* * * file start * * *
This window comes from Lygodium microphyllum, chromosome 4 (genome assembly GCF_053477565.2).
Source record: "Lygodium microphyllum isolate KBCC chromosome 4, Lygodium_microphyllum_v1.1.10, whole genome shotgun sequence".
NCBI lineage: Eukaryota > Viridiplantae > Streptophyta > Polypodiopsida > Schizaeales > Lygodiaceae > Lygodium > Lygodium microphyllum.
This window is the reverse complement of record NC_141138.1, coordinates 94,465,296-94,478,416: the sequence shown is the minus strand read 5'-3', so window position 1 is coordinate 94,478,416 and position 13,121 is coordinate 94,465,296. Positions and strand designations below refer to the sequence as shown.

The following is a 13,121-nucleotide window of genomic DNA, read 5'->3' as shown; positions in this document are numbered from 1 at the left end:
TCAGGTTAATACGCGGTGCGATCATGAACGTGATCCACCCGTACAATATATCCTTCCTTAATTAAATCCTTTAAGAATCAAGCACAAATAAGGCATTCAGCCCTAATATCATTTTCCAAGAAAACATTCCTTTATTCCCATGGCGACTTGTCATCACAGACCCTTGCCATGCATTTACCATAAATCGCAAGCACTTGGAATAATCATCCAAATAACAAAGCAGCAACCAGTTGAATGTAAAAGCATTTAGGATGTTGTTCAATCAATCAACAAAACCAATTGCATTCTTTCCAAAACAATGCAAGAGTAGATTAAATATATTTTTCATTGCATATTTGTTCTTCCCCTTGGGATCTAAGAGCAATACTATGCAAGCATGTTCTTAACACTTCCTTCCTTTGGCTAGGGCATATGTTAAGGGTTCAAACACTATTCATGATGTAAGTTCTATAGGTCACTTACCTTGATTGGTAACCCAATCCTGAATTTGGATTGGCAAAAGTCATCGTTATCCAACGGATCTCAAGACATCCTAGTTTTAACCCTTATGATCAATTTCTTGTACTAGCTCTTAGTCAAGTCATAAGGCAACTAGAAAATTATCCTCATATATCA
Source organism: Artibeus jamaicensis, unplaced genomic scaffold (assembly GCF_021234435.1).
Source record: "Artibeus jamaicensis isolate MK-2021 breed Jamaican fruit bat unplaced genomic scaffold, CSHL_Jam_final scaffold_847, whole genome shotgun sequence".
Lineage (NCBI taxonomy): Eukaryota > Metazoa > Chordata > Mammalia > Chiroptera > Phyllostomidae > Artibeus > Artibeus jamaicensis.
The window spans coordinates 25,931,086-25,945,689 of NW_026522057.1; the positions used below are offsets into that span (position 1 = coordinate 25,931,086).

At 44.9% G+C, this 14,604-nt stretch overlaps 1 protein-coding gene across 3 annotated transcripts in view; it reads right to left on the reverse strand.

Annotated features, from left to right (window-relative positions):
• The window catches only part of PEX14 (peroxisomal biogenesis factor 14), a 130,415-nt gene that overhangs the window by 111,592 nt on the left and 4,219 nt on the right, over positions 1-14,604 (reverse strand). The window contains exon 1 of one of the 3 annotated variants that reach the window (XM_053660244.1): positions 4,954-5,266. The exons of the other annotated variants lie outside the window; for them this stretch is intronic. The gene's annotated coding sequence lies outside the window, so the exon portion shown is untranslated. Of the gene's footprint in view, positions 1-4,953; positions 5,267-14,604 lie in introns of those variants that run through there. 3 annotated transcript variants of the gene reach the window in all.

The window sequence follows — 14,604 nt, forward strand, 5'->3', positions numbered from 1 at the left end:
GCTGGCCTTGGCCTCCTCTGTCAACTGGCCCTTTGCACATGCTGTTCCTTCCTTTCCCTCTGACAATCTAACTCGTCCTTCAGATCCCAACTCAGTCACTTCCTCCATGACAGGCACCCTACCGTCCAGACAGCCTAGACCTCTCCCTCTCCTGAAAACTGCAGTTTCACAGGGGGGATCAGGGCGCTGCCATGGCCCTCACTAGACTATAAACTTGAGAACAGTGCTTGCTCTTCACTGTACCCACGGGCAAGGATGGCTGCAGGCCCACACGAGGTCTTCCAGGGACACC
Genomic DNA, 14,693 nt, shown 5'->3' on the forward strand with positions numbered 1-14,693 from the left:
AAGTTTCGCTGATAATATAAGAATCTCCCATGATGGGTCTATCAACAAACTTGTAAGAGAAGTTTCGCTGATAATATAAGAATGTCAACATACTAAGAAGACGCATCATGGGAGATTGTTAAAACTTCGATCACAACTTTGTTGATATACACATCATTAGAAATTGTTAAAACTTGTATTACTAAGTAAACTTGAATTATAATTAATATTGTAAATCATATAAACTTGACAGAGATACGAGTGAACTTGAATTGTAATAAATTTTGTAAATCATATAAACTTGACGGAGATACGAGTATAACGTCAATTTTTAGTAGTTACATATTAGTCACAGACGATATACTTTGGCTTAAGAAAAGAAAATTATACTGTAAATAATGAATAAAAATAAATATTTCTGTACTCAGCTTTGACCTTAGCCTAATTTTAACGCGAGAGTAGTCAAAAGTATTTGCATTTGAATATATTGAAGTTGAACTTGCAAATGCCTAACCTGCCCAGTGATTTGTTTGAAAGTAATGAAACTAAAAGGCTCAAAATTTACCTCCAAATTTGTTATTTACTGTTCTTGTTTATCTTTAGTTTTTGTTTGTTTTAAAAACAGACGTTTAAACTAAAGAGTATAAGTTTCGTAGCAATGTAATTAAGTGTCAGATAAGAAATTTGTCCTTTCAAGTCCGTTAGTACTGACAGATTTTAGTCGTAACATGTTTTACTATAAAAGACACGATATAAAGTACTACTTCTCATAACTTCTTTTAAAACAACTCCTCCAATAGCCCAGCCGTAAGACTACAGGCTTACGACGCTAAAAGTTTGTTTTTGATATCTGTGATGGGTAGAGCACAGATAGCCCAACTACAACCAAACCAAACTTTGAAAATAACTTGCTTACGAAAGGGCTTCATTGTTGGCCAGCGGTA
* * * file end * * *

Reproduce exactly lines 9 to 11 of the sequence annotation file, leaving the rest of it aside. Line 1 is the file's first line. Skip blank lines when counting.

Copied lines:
Lineage (NCBI taxonomy): Eukaryota > Metazoa > Chordata > Mammalia > Chiroptera > Phyllostomidae > Artibeus > Artibeus jamaicensis.
The window spans coordinates 25,931,086-25,945,689 of NW_026522057.1; the positions used below are offsets into that span (position 1 = coordinate 25,931,086).

At 44.9% G+C, this 14,604-nt stretch overlaps 1 protein-coding gene across 3 annotated transcripts in view; it reads right to left on the reverse strand.